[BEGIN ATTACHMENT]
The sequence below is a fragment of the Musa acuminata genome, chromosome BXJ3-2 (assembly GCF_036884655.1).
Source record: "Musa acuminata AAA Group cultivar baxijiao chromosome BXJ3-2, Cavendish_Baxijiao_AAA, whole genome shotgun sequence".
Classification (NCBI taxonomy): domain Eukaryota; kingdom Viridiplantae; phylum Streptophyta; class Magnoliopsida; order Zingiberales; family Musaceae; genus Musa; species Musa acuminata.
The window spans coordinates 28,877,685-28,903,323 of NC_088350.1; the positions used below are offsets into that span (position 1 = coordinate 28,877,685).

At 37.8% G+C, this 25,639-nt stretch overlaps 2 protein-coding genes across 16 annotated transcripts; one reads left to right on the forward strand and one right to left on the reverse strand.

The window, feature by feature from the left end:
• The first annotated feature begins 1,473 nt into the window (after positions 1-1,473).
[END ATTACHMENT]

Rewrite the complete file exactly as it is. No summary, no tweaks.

The sequence below is a fragment of the Musa acuminata genome, chromosome BXJ3-2 (assembly GCF_036884655.1).
Source record: "Musa acuminata AAA Group cultivar baxijiao chromosome BXJ3-2, Cavendish_Baxijiao_AAA, whole genome shotgun sequence".
Classification (NCBI taxonomy): domain Eukaryota; kingdom Viridiplantae; phylum Streptophyta; class Magnoliopsida; order Zingiberales; family Musaceae; genus Musa; species Musa acuminata.
The window spans coordinates 28,877,685-28,903,323 of NC_088350.1; the positions used below are offsets into that span (position 1 = coordinate 28,877,685).

At 37.8% G+C, this 25,639-nt stretch overlaps 2 protein-coding genes across 16 annotated transcripts; one reads left to right on the forward strand and one right to left on the reverse strand.

The window, feature by feature from the left end:
• The first annotated feature begins 1,473 nt into the window (after positions 1-1,473).